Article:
10 Key Credit Score Terms To Master

Calculating credit scores is complicated, But if you understand these 9 key credit score terms, you will be well on your way to building a better credit score and a brighter, more secure financial future.

Credit score

A number (usually between about 300 and 800) that represents your creditworthiness. The lower your score, the more of a risk you are to lenders, the less likely you are to get approved for financing. The higher your score, the more trustworthy you look, the better your chances of approval and favorable interest rates. The most common type of credit score used by approximately 90% of today’s lenders is the FICO score. There are many others out these used by lenders in specialty industries, but if you are confident in your FICO score, these other scores will not be far off.

Credit Report

A detailed listing of all of your current and past credit accounts, loans, and public record information. It lists the date each account was opened, the current status (paid as agreed, late, collection, etc), the maximum balance, the current balance, and the credit limit. Public record information could be about tax liens, collection judgements, bankruptcies, repossessions, and foreclosures. The information on your credit report is covered by the Fair Credit Reporting Act – so if there is old (more than 7 years in most cases), inaccurate, or erroneous information on your report, you may have legal recourse for a credit report dispute or a claim for monetary damages. Give us a call and we’ll talk over your options with you.

Utilization Ratio

The relationship of how much you owe compared to your total borrowing limit for revolving debts like credit cards (see below). In simpler terms, it’s a measure of how maxed out you are. And about 1/3 of your FICO score is based on your utilization ratio! The golden number to shoot for is 7%. So, if you have a total of a $10,000 borrowing limit when you add up the credit limits on your credit cards, you should have no more than $700 charged up on those cards all together. If you are WAY over that 7% mark – don’t panic. Start a debt snowball and start getting those balances under control.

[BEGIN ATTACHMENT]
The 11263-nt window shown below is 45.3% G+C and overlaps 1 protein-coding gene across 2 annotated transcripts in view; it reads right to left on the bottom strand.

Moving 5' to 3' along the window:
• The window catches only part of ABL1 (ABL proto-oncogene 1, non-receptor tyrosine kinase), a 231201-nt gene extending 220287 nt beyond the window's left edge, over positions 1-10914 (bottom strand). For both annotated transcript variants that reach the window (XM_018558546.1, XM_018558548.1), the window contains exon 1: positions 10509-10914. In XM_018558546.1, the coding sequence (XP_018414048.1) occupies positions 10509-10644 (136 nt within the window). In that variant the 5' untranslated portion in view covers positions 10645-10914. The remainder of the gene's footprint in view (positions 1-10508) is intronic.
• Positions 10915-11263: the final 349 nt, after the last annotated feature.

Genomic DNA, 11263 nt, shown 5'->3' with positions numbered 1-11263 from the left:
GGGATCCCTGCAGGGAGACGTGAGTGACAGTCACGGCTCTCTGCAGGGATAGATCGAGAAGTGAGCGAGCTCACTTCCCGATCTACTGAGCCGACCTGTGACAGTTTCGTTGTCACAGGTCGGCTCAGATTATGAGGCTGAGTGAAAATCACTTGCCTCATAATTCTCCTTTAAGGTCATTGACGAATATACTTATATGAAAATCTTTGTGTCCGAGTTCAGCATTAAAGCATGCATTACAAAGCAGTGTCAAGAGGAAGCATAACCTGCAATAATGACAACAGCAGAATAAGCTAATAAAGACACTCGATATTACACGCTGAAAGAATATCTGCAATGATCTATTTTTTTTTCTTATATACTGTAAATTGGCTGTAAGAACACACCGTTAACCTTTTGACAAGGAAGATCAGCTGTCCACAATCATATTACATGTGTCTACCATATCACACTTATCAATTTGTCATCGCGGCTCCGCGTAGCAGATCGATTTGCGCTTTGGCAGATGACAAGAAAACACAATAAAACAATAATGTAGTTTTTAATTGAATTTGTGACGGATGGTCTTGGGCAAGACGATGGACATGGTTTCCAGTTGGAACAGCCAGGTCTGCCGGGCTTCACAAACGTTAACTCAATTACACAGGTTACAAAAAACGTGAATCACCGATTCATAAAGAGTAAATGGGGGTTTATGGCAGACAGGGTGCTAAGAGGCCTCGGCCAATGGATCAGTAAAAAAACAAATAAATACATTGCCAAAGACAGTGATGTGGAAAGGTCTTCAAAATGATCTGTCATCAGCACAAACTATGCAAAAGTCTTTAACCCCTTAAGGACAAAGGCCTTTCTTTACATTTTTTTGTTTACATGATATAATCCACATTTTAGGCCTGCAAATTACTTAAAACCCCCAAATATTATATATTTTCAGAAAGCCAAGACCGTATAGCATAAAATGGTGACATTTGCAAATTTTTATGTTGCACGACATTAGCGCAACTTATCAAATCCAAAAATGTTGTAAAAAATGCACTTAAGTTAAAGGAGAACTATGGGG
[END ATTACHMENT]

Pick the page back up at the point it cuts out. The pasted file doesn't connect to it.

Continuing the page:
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Installment Debt

These are debts like student loans, car loans, mortgages, or furniture financing plans. You cannot add to these debts (except with accumulated interest or late fees). These debts calculate into your credit score in several ways, but the most important thing you need to remember is to pay your installment debts on time every time. If you are in a financial pinch, reach out to the lender. They will often be more than happy to adjust your payment plan. You’ll probably end up paying more interest in the long run, but that’s still better than racking u plate fees and sabotaging your credit score.

Revolving Credit

This is the formal name for bank or store credit cards. You have a maximum borrowing limit and the balance can go up and down as you make purchases and payments. These credit lines are the ones used to calculate your utilization ratio. Make sure you work to keep the balances low. If you have a few bad months and you lean heavily on credit to get by, make sure you have a repayment plan in place as soon as you are back on your feet.

Credit Mix

About 10% of your credit score is based on how diversified your credit profile is. You should aim to have both installment loans and revolving credit on your credit report. After you pay off your car or student loan, you don’t have to rush right out to finance something else on a payment plan right away. But once that paid off loan is 6 – 12 months old, you may want to find something small to finance – like a new tv or a used car for your teen driver – to make sure your credit mix stays healthy.